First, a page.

In the past week, we've managed to finally finish our fencing projects. Since we planted all those new plants in the lower garden, it was high time to tighten up our fence to keep the deer out. We had 3 walls to build, and had finished most of 2 of them by Friday before the workday, so on Monday, we went back to work and got the last wall and the gates done. Installed a double-sided gate this time, which I'm excited about, so we'll have more options of getting the tractor in to that garden with ease and mobility.

We also re-set a wall in the big garden that had sagged since we installed it last year. We had tried to run it through the trees to save on buying fence posts--those 10-foot T-posts cost about $10/each--but that meant no top wire to hold things up. So this year we bit the bullet and bought more posts and installed a top wire. We also extended the gates more, again for ease of getting in and out with things powered by motor and mostly by diesel. And we patrolled the line to patch up holes were our 4-legged foes had found their way in. Those deer. There's smart, they're agile, and I've learned not to underestimate their wiley ways. They're a challenge for sure.

In the realm of plants, the workday was our first transplanting of home-grown seedlings. Our little babies, going out to field. Now, we've also transplanted chard. The greenhouse is full of lettuces for transplanting this week, as well as lots of baby summer squash, cukes, and tiny tomatoes. We direct-seeded some cilantro, arugula, and radishes, and the beets and dill and carrots that we seeded before have germinated. Garlic and onions are bursting forth with new tall green growth. Things are really beginning to rock.

Seed, plant, weed.

Tuesday, March 9, 2010

Hoop House Construction, Continued

March 9, 2010

We finished the roll-up sides on the hoop houses yesterday. Quite the invention, these roll-ups. Lets you stand in one place and with the twist of a wrist open up 120' of hoop house wall. Pretty cool in my book. Not too difficult to install either.

Today, Patrick hooked up the gutter between the houses and I ran the tractor through. 4 implements this time. Sub-soiler, big tiller, single disc, little tiller. Managed to squeak 6 beds out of each house despite the fact that they're too narrow for the tractor to do all 6. We're just going to have to finish 2 beds per house by hand. I dented 2 upright posts in the process, though. The bucket on that tractor just always sticks out a bit further than I think it does. Oops.

We also planted beets and dill. Red and green like Christmas!

Now, we wait for the rain. I hear we're supposed to have it on and off for the rest of the week. I think it should just rain Wednesday. We'll see what the weather has to say about that. At least it's warm. Got my mandatory early-season sunburn yesterday. Somehow, I always forget how white winter leaves me, and that first warm day of the season I'm so excited to take my shirt off that I always overdo it. Sports bra tan, I have returned.

Sunday, March 7, 2010


March 7, 2010

Yay! We got the hoop houses covered with their giant 120' x 28' pieces of plastic Saturday. Finally! A gorgeous day to be out, not too much wind, and plenty of help. We started out with me, Chris, Patrick, Phil, Sarah, Mike, and Nick, then later added Shelly and Jim and 4 people from Jim's work crew. That's like, 13 folks. And a good thing, too, because those giant pieces of plastic are HEAVY. And it takes a goodly number of people just to get them to slide over the top of those houses. It took us about 3 hours and 4 ladders, but we got it done. Now, those two beauties just shine in the sunlight. Covered space. Wow. Season extension, here we come!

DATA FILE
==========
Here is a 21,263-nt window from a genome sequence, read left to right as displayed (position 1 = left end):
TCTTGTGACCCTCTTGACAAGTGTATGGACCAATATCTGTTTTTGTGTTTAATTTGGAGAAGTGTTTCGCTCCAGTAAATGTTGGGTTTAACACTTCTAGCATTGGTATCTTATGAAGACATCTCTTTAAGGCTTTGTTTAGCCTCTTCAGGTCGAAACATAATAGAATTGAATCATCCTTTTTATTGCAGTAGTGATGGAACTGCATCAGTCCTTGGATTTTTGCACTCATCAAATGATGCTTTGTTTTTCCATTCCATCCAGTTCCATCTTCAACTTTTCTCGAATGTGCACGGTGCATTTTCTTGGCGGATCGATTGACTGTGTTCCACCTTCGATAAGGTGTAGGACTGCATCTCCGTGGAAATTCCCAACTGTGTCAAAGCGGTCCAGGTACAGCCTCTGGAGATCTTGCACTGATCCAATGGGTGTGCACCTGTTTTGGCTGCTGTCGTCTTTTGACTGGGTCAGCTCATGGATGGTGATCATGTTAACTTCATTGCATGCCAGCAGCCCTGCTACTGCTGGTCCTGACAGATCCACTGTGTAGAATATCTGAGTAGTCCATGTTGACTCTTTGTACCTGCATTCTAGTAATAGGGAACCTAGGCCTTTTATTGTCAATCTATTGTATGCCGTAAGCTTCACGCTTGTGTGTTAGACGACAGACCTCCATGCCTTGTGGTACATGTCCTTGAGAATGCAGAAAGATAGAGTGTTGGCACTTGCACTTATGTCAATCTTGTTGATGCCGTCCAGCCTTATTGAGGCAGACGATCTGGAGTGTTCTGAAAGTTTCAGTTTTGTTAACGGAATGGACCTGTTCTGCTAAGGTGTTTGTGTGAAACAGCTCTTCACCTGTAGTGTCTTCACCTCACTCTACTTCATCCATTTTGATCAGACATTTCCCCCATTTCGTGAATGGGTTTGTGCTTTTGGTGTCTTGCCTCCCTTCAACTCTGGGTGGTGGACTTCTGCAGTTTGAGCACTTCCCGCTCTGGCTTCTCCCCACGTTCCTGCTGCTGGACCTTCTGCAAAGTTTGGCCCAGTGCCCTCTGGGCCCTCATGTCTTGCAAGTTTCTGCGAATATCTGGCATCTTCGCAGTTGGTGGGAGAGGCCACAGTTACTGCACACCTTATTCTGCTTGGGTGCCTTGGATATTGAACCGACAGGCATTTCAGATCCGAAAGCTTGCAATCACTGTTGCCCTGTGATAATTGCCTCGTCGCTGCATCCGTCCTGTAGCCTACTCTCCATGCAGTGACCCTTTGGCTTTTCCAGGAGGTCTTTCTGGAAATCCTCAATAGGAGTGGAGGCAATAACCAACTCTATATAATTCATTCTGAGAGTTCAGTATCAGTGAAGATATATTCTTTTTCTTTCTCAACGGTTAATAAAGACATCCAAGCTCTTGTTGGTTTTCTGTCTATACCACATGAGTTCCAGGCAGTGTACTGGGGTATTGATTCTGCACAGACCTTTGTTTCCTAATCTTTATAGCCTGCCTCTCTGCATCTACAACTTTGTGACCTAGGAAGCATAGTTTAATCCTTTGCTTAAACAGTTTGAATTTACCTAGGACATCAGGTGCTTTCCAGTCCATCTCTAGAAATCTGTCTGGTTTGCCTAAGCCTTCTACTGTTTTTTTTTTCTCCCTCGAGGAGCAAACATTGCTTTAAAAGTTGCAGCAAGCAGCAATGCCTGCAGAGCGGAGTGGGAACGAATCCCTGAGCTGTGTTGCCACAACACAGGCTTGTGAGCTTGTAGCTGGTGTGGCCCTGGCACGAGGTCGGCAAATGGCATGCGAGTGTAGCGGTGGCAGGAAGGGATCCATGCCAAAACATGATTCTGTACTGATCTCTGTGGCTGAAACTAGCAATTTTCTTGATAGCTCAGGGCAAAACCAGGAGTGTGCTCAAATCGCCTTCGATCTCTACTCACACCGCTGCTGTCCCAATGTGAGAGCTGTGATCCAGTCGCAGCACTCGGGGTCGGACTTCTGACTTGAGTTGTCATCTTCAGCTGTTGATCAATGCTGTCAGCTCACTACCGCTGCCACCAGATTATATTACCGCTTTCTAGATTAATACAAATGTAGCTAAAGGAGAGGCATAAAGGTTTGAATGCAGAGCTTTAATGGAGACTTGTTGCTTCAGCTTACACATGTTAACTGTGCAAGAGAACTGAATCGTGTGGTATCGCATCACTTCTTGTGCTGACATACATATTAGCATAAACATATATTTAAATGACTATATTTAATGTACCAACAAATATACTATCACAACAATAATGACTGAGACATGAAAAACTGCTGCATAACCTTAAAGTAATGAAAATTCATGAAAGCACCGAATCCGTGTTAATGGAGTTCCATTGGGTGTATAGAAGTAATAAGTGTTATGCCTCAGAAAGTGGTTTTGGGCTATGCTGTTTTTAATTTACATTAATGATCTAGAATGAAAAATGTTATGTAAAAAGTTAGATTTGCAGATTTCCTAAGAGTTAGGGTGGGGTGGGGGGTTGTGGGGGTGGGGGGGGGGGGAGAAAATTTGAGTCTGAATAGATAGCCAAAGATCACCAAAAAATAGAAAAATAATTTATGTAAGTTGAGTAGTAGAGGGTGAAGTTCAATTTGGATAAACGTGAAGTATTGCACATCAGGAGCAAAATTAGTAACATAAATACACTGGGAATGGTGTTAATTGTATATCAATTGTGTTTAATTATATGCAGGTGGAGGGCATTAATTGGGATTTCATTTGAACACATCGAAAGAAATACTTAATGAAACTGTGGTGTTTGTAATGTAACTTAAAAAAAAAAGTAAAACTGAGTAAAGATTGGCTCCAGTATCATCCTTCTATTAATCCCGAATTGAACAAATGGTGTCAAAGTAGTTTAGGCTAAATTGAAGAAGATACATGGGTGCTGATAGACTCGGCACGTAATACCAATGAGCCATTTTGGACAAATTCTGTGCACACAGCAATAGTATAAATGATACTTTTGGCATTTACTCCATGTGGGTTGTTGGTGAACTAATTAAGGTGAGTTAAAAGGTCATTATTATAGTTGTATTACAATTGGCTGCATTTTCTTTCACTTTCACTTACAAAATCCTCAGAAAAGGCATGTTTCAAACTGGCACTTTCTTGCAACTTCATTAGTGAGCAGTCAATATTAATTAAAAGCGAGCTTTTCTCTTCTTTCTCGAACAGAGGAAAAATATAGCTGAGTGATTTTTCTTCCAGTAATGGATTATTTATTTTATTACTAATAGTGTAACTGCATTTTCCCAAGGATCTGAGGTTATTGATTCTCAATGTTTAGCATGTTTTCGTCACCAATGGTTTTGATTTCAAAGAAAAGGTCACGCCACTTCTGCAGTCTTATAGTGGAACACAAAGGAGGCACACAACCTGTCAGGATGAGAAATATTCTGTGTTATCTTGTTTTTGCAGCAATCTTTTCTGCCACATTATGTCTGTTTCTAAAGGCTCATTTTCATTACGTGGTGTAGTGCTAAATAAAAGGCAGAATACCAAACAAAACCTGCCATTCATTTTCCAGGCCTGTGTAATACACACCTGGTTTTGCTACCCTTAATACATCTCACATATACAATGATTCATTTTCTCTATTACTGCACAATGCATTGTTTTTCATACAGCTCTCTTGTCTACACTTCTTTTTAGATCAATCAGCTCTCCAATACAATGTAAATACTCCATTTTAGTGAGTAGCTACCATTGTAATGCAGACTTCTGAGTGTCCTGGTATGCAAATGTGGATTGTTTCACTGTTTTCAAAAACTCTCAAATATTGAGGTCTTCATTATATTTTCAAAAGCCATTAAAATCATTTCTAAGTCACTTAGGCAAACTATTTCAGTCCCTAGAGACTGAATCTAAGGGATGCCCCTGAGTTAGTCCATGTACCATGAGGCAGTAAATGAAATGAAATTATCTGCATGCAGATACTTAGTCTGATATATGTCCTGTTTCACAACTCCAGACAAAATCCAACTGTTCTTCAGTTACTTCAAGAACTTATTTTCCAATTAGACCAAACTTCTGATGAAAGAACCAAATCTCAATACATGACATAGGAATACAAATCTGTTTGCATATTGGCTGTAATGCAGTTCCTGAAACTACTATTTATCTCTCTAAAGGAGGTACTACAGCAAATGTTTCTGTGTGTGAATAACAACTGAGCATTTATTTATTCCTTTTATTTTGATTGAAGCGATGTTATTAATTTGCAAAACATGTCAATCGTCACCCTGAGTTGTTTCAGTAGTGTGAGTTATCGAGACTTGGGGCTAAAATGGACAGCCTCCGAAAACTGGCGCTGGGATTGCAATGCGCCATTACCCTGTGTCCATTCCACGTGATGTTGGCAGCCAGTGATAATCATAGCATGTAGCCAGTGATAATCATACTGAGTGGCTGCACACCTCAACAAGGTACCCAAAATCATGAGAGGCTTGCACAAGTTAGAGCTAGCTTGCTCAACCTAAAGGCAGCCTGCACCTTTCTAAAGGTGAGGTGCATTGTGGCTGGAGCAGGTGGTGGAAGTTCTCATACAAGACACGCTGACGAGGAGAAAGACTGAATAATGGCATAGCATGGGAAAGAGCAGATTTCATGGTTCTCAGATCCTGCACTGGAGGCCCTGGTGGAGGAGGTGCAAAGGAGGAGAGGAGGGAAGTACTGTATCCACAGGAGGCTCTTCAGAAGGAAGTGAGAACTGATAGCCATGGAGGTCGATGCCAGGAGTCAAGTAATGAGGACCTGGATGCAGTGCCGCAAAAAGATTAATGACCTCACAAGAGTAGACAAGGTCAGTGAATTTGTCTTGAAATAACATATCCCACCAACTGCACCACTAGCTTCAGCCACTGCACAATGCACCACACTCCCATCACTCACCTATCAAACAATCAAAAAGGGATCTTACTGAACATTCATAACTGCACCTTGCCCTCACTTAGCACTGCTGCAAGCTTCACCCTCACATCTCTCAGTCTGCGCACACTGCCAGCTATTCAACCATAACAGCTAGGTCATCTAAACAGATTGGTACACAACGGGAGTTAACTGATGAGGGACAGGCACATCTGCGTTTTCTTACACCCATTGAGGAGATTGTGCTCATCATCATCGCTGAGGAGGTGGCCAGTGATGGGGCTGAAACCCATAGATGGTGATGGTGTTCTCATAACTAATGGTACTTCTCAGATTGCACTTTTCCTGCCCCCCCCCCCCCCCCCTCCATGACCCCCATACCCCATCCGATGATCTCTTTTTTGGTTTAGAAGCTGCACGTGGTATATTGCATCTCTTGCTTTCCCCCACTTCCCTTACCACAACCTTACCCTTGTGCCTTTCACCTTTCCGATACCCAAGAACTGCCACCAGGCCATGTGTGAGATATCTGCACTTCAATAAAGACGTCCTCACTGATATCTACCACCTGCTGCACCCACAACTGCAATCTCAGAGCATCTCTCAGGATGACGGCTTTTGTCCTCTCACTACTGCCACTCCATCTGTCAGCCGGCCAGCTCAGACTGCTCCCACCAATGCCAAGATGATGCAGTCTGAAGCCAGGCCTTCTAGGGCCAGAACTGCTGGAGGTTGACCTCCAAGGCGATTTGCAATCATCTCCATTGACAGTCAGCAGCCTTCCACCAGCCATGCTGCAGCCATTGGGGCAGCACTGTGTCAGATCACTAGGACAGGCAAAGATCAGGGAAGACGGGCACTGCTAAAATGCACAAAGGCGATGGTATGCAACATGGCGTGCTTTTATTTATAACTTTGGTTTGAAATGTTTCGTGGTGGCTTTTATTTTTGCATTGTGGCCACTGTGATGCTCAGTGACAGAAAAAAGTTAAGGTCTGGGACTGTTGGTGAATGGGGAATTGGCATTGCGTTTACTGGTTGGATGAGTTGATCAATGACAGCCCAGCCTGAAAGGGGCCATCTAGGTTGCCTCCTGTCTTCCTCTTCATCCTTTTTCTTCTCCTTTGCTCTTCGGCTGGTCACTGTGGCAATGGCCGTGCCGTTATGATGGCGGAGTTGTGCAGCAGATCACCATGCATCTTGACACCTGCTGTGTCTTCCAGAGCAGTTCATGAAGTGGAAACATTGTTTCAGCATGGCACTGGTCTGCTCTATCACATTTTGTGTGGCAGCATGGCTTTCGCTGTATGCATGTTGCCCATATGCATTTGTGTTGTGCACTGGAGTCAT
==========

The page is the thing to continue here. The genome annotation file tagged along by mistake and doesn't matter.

In other news, we planted potatoes and more carrots Friday. And I think some of the tatsoi germinated . . .

Friday, March 5, 2010

Planting, Snow, Planting

March 5, 2010

Let's see . . . we finished the steel frames of both our hoop houses last week. Had to bring in a couple of fellas to help us out seein' as I can't lift anything right now and Patrick wasn't at full speed either. Jeeze. But it was a beautiful day, and two sparkly new sets of hoops now stand in our upper field, ready to be covered in plastic. Which we were going to do last Saturday, but you know, a piece of plastic 120' x 28' sure does seem very kite-like when the wind kicks up. We could have gone airborne if we had tried, but the breeze dissuaded us, so no plastic as of yet.

Monday was beautiful. Gorgeous, sunny day. I got out on the tractor and tilled in the cover crops for the areas I want to plant in April. It takes about 4 weeks for that green matter to decompose, so I'm thinking a month in advance. That's farming for ya.

Tuesday it snowed. Again. In March. Weird. But we were prepared to work indoors, and so we did. We seeded tatsoi, tomatoes, and parsley. We cut potatoes to get them ready to plant this week. Second time this year that we've seeded on a snow day. Our greenhouse is packed.

Wednesday was another beautiful day. Snow sandwich. We pulled the last of the carrots to make way for potatoes. We've probably got 200+ lbs of carrots in storage now, ready to sell. We can finally retire the processing table for a month before pulling it back out again.

Thursday we seeded summer squash and cucumbers. This week is the first week of seeding summery stuff. So soon? Guess so. The greenhouse is officially overflowing, with 4" pots of summery stuff sitting on the floor, waiting to germinate.

Friday we planted potatoes--3 kinds, over 300 feet. I love potatoes. Yukon golds, red pontiacs, kennebecs. Ummmm . . . potatoes. And we planted more carrots. Roots roots!

That's it for the update for now. Tomorrow we attempt the plastic application again. Fingers crossed for no wind . . .